Americans with veterans or military health, Medicare, and Medicaid have a higher satisfaction with the way the healthcare system works for them. People on plans purchased through the Affordable Care Act exchanges are the least satisfied of insured groups.
Americans with veterans or military health, Medicare, and Medicaid have a higher satisfaction with the way the healthcare system works for them. Satisfaction is lower among those with employer-sponsored and self-paid insurance, according to the results of a Gallup survey.
Overall, 67% of Americans are satisfied with the US health system in 2015, which is up slightly from 66% in November 2014. Gallup only started tracking satisfaction after the end of the first open enrollment period under the Affordable Care Act.
How much they have to contribute to the cost of their healthcare is a large factor of how satisfied Americans are with the health system, which explains why individuals whose plans are subsidized by the government are more satisfied.
Those people with health insurance purchased through the Affordable Care Act’s exchanges are the least satisfied among people with insurance. According to Gallup, this may be a result of higher deductibles and co-pays for the silver-level ACA plans compared with employer-sponsored plans.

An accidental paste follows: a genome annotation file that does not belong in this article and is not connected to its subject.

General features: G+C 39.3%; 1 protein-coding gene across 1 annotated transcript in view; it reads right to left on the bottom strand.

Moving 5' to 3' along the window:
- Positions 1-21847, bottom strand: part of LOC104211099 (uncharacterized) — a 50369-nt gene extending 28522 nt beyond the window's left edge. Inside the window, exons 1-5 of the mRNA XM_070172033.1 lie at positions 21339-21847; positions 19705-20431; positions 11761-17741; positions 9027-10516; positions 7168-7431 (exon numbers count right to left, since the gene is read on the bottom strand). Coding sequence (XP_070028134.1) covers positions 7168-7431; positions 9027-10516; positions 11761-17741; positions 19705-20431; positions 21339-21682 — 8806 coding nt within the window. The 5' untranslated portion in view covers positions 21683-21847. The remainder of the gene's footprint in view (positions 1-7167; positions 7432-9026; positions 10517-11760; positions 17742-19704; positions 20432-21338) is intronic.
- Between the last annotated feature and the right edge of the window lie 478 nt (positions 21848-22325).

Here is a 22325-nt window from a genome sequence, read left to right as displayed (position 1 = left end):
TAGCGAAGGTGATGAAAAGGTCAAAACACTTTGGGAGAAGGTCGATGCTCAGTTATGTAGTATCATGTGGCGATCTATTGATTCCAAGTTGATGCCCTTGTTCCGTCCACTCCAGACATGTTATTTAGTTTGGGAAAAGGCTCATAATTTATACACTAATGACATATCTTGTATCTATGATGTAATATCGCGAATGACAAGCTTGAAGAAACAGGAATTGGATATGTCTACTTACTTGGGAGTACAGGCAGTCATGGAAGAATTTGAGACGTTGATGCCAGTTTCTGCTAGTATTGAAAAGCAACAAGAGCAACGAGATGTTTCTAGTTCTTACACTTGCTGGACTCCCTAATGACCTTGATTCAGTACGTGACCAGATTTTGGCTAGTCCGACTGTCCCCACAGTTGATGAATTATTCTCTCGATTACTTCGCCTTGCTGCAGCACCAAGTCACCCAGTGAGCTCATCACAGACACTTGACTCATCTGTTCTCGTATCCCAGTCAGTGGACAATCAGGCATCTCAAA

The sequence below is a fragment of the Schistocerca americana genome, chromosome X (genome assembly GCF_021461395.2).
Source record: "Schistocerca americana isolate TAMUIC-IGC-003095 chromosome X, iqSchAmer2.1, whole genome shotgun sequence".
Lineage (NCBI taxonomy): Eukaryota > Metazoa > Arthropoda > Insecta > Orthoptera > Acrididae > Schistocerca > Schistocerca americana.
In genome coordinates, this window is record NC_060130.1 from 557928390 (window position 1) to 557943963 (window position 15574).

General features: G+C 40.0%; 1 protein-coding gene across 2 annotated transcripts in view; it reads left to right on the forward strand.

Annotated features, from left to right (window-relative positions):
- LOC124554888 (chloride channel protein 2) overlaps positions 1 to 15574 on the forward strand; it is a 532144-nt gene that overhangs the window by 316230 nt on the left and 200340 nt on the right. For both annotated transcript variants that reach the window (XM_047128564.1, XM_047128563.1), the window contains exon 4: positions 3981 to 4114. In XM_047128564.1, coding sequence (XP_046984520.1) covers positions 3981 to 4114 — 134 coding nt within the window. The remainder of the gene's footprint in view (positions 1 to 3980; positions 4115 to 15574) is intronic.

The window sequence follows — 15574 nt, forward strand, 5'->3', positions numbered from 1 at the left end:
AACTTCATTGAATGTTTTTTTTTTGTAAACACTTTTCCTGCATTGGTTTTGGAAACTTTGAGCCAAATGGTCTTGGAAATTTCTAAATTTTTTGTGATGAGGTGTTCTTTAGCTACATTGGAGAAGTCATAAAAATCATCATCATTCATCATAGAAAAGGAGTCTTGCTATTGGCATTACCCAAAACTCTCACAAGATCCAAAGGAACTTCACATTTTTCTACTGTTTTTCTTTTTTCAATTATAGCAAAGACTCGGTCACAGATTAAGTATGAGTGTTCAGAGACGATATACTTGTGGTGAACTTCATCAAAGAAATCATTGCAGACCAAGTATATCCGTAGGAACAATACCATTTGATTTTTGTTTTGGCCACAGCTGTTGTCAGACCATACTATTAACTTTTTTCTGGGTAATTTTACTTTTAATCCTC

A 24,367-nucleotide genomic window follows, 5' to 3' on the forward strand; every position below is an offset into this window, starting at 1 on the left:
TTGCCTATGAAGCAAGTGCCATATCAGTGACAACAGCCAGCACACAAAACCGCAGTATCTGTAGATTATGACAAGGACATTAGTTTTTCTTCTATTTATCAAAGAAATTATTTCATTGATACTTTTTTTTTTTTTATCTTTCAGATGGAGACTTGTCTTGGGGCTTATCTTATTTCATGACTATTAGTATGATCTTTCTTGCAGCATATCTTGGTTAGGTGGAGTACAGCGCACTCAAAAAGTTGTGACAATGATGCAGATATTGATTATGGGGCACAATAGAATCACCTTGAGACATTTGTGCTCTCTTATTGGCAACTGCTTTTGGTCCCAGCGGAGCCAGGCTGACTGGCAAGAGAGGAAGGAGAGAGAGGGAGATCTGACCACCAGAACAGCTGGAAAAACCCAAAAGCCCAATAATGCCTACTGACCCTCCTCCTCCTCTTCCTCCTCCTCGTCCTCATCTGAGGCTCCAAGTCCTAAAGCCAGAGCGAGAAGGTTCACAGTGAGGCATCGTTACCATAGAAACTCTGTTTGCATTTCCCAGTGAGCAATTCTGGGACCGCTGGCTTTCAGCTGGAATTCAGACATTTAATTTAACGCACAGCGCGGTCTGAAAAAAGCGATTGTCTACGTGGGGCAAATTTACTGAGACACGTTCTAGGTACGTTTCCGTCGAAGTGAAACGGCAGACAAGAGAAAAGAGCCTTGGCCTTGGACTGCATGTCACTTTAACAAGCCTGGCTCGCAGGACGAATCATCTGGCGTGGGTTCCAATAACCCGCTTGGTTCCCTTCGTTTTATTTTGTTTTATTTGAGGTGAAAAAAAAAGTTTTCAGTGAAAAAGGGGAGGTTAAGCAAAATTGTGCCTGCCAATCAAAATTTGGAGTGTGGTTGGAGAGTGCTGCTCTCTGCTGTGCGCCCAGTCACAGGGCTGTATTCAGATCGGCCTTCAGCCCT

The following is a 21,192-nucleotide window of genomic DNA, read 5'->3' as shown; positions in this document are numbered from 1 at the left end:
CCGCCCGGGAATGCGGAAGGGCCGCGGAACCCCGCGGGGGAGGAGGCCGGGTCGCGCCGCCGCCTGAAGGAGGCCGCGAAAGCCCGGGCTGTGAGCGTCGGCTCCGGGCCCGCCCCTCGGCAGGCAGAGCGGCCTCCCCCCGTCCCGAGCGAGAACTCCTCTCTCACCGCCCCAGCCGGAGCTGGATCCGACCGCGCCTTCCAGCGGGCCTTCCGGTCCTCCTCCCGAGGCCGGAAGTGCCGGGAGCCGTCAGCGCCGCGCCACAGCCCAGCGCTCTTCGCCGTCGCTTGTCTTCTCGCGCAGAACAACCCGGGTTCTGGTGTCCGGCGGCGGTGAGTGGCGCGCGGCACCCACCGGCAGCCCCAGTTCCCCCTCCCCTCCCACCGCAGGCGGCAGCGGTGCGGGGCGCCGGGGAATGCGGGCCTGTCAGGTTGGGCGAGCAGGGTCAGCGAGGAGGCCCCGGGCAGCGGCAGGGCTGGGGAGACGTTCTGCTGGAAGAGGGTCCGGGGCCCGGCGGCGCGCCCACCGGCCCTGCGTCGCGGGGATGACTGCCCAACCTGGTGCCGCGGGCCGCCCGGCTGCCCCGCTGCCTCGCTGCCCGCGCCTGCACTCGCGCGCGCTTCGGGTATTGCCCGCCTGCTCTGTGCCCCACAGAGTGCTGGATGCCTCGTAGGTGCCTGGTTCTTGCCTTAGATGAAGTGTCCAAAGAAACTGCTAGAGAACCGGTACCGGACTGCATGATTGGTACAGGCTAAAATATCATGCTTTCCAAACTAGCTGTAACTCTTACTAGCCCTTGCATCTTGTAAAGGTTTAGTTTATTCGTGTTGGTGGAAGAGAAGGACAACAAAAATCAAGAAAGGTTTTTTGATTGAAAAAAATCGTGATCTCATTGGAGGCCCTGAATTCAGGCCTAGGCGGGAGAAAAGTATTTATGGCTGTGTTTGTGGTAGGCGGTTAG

Some reasons why Americans who get their health insurance through government-sponsored or assisted plans might be more satisfied with the healthcare system may be that government plans are more inclusive and have lower direct costs. The scope of the Gallup survey only asked about healthcare generally.
However, it is notable that satisfaction among all insured groups is at least 65% or more. Only in the group of uninsured does the rate of satisfaction dip below half (41%).
“Therefore, other aspects of the government plans such as access to more specialists, the availability of different services or ease of scheduling appointments may also factor into the higher satisfaction levels,” Rebecca Riffkin concluded in a Gallup article on the study results.
The Gallup survey was conducted from January 1 to October 31, 2015, and included a random sample of more than 147,000 adults, age 18 years and older.